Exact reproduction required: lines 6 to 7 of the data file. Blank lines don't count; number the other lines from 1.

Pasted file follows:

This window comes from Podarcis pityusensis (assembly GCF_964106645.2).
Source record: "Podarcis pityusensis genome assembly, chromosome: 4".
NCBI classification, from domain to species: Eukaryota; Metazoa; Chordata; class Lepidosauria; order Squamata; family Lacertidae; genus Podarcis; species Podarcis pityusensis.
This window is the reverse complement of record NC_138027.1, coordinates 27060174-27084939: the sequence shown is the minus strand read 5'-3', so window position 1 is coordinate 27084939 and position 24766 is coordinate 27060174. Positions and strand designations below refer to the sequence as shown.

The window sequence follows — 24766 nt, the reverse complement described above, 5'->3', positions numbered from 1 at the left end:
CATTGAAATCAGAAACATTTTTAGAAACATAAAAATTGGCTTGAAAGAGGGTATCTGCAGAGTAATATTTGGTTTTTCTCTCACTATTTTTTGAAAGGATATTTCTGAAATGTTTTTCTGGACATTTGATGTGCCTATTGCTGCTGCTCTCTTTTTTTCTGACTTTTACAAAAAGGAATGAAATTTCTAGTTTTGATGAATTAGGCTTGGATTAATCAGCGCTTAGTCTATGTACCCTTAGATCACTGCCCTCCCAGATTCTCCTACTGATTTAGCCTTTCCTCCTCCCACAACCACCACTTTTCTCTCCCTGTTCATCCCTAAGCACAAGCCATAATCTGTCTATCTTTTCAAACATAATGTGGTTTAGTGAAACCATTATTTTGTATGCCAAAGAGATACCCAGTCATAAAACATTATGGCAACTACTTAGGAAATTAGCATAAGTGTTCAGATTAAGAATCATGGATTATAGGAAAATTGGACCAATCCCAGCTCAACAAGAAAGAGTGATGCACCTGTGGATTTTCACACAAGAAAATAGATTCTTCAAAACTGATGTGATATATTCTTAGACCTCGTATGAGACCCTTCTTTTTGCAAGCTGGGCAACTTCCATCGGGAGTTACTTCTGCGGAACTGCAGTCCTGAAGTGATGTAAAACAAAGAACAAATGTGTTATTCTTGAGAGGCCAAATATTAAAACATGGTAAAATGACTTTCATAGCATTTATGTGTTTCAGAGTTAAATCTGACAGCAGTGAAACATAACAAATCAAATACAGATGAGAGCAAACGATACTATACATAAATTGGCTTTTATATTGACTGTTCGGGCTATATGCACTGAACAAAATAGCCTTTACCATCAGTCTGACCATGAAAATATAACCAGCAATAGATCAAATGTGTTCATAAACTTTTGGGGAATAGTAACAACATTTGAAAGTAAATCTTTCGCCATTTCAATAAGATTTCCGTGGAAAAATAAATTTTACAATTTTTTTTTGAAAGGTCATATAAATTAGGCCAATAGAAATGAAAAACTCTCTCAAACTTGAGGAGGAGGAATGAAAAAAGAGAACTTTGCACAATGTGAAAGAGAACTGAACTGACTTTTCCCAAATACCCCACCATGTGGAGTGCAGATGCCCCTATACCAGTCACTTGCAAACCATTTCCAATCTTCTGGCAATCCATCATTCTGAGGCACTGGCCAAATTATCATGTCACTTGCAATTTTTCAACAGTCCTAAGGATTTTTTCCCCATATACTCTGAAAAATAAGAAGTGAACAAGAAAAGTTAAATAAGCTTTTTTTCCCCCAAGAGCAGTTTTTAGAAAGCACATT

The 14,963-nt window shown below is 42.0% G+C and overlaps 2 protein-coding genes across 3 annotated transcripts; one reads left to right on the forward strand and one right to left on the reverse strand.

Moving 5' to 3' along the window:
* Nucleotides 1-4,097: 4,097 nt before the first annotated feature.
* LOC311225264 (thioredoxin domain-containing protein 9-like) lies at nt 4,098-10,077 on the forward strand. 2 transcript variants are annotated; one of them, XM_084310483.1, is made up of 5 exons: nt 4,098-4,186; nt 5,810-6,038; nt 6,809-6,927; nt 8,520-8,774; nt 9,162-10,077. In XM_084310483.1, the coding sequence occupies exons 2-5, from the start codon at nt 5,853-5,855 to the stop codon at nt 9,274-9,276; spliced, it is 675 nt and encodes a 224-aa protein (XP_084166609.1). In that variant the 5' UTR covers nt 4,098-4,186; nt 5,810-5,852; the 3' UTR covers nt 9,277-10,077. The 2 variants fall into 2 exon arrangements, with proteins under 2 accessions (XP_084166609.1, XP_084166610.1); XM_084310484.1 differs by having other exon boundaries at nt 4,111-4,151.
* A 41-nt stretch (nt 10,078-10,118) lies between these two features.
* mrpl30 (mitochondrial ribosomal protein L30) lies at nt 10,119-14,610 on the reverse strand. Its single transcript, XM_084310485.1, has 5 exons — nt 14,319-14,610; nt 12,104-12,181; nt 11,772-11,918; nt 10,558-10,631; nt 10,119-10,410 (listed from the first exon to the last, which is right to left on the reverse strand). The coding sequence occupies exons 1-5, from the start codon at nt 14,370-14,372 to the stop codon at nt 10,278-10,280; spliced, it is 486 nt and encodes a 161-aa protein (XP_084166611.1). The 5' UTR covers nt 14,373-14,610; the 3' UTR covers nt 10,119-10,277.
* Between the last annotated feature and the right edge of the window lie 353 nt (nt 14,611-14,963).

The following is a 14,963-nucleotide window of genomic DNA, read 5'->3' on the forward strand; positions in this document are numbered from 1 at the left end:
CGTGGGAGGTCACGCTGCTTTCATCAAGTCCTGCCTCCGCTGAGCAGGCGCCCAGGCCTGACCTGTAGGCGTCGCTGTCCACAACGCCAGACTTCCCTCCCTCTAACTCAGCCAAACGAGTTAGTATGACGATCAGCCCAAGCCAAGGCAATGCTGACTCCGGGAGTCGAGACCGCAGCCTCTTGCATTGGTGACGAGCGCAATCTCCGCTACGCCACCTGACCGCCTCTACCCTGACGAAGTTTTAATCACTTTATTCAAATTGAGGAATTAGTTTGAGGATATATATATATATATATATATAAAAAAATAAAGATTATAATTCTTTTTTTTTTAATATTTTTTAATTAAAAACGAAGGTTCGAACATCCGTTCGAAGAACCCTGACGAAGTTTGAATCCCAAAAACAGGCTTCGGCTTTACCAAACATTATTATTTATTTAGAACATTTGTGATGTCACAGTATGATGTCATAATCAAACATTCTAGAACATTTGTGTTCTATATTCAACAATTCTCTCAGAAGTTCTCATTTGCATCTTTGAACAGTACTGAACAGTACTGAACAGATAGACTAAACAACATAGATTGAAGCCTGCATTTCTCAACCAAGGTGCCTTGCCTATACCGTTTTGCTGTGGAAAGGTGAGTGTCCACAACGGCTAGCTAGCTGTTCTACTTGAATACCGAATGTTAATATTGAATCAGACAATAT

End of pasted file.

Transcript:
CATTGAAATCAGAAACATTTTTAGAAACATAAAAATTGGCTTGAAAGAGGGTATCTGCAGAGTAATATTTGGTTTTTCTCTCACTATTTTTTGAAAGGATATTTCTGAAATGTTTTTCTGGACATTTGATGTGCCTATTGCTGCTGCTCTCTTTTTTTCTGACTTTTACAAAAAGGAATGAAATTTCTAGTTTTGATGAATTAGGCTTGGATTAATCAGCGCTTAGTCTATGTACCCTTAGATCACTGCCCTCCCAGATTCTCCTACTGATTTAGCCTTTCCTCCTCCCACAACCACCACTTTTCTCTCCCTGTTCATCCCTAAGCACAAGCCATAATCTGTCTATCTTTTCAAACATAATGTGGTTTAGTGAAACCATTATTTTGTATGCCAAAGAGATACCCAGTCATAAAACATTATGGCAACTACTTAGGAAATTAGCATAAGTGTTCAGATTAAGAATCATGGATTATAGGAAAATTGGACCAATCCCAGCTCAACAAGAAAGAGTGATGCACCTGTGGATTTTCACACAAGAAAATAGATTCTTCAAAACTGATGTGATATATTCTTAGACCTCGTATGAGACCCTTCTTTTTGCAAGCTGGGCAACTTCCATCGGGAGTTACTTCTGCGGAACTGCAGTCCTGAAGTGATGTAAAACAAAGAACAAATGTGTTATTCTTGAGAGGCCAAATATTAAAACATGGTAAAATGACTTTCATAGCATTTATGTGTTTCAGAGTTAAATCTGACAGCAGTGAAACATAACAAATCAAATACAGATGAGAGCAAACGATACTATACATAAATTGGCTTTTATATTGACTGTTCGGGCTATATGCACTGAACAAAATAGCCTTTACCATCAGTCTGACCATGAAAATATAACCAGCAATAGATCAAATGTGTTCATAAACTTTTGGGGAATAGTAACAACATTTGAAAGTAAATCTTTCGCCATTTCAATAAGATTTCCGTGGAAAAATAAATTTTACAATTTTTTTTTGAAAGGTCATATAAATTAGGCCAATAGAAATGAAAAACTCTCTCAAACTTGAGGAGGAGGAATGAAAAAAGAGAACTTTGCACAATGTGAAAGAGAACTGAACTGACTTTTCCCAAATACCCCACCATGTGGAGTGCAGATGCCCCTATACCAGTCACTTGCAAACCATTTCCAATCTTCTGGCAATCCATCATTCTGAGGCACTGGCCAAATTATCATGTCACTTGCAATTTTTCAACAGTCCTAAGGATTTTTTCCCCATATACTCTGAAAAATAAGAAGTGAACAAGAAAAGTTAAATAAGCTTTTTTTCCCCCAAGAGCAGTTTTTAGAAAGCACATT

The 14,963-nt window shown below is 42.0% G+C and overlaps 2 protein-coding genes across 3 annotated transcripts; one reads left to right on the forward strand and one right to left on the reverse strand.